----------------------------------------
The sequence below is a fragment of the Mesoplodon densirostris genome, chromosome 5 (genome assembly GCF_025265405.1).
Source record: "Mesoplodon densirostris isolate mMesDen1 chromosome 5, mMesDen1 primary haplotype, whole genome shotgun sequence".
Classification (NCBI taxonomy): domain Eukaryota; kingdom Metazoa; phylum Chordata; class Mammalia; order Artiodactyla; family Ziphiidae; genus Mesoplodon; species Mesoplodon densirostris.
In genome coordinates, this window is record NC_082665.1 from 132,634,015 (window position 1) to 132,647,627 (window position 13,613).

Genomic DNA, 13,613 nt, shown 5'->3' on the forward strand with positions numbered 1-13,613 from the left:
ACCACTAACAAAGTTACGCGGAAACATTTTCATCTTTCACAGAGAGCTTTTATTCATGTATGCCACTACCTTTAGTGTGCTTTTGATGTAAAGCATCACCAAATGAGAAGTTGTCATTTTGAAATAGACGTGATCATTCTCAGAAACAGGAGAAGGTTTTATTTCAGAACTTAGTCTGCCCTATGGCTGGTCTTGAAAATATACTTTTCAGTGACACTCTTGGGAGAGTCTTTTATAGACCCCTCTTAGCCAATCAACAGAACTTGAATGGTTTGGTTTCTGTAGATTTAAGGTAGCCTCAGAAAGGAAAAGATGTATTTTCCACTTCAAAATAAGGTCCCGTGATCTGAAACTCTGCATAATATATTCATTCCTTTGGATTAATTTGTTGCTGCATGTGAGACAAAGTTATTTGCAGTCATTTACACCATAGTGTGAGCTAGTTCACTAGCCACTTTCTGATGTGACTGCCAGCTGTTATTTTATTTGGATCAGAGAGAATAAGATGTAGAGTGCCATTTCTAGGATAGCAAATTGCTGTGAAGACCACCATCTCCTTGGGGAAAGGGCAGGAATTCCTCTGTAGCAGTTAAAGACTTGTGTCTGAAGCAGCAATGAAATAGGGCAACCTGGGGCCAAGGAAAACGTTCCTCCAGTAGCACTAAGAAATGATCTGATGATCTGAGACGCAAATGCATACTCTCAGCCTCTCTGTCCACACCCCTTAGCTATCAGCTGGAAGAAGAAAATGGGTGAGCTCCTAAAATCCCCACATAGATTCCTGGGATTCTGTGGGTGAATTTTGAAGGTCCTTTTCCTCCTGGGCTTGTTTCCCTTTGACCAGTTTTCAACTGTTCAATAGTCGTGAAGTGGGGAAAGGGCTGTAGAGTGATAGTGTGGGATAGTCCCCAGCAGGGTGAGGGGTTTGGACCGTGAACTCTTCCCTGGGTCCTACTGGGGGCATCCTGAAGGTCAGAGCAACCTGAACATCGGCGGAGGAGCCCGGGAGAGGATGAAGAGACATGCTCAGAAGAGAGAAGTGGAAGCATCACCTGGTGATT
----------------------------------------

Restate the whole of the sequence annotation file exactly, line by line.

The sequence below is a fragment of the Mesoplodon densirostris genome, chromosome 5 (genome assembly GCF_025265405.1).
Source record: "Mesoplodon densirostris isolate mMesDen1 chromosome 5, mMesDen1 primary haplotype, whole genome shotgun sequence".
Classification (NCBI taxonomy): domain Eukaryota; kingdom Metazoa; phylum Chordata; class Mammalia; order Artiodactyla; family Ziphiidae; genus Mesoplodon; species Mesoplodon densirostris.
In genome coordinates, this window is record NC_082665.1 from 132,634,015 (window position 1) to 132,647,627 (window position 13,613).

Genomic DNA, 13,613 nt, shown 5'->3' on the forward strand with positions numbered 1-13,613 from the left:
ACCACTAACAAAGTTACGCGGAAACATTTTCATCTTTCACAGAGAGCTTTTATTCATGTATGCCACTACCTTTAGTGTGCTTTTGATGTAAAGCATCACCAAATGAGAAGTTGTCATTTTGAAATAGACGTGATCATTCTCAGAAACAGGAGAAGGTTTTATTTCAGAACTTAGTCTGCCCTATGGCTGGTCTTGAAAATATACTTTTCAGTGACACTCTTGGGAGAGTCTTTTATAGACCCCTCTTAGCCAATCAACAGAACTTGAATGGTTTGGTTTCTGTAGATTTAAGGTAGCCTCAGAAAGGAAAAGATGTATTTTCCACTTCAAAATAAGGTCCCGTGATCTGAAACTCTGCATAATATATTCATTCCTTTGGATTAATTTGTTGCTGCATGTGAGACAAAGTTATTTGCAGTCATTTACACCATAGTGTGAGCTAGTTCACTAGCCACTTTCTGATGTGACTGCCAGCTGTTATTTTATTTGGATCAGAGAGAATAAGATGTAGAGTGCCATTTCTAGGATAGCAAATTGCTGTGAAGACCACCATCTCCTTGGGGAAAGGGCAGGAATTCCTCTGTAGCAGTTAAAGACTTGTGTCTGAAGCAGCAATGAAATAGGGCAACCTGGGGCCAAGGAAAACGTTCCTCCAGTAGCACTAAGAAATGATCTGATGATCTGAGACGCAAATGCATACTCTCAGCCTCTCTGTCCACACCCCTTAGCTATCAGCTGGAAGAAGAAAATGGGTGAGCTCCTAAAATCCCCACATAGATTCCTGGGATTCTGTGGGTGAATTTTGAAGGTCCTTTTCCTCCTGGGCTTGTTTCCCTTTGACCAGTTTTCAACTGTTCAATAGTCGTGAAGTGGGGAAAGGGCTGTAGAGTGATAGTGTGGGATAGTCCCCAGCAGGGTGAGGGGTTTGGACCGTGAACTCTTCCCTGGGTCCTACTGGGGGCATCCTGAAGGTCAGAGCAACCTGAACATCGGCGGAGGAGCCCGGGAGAGGATGAAGAGACATGCTCAGAAGAGAGAAGTGGAAGCATCACCTGGTGATT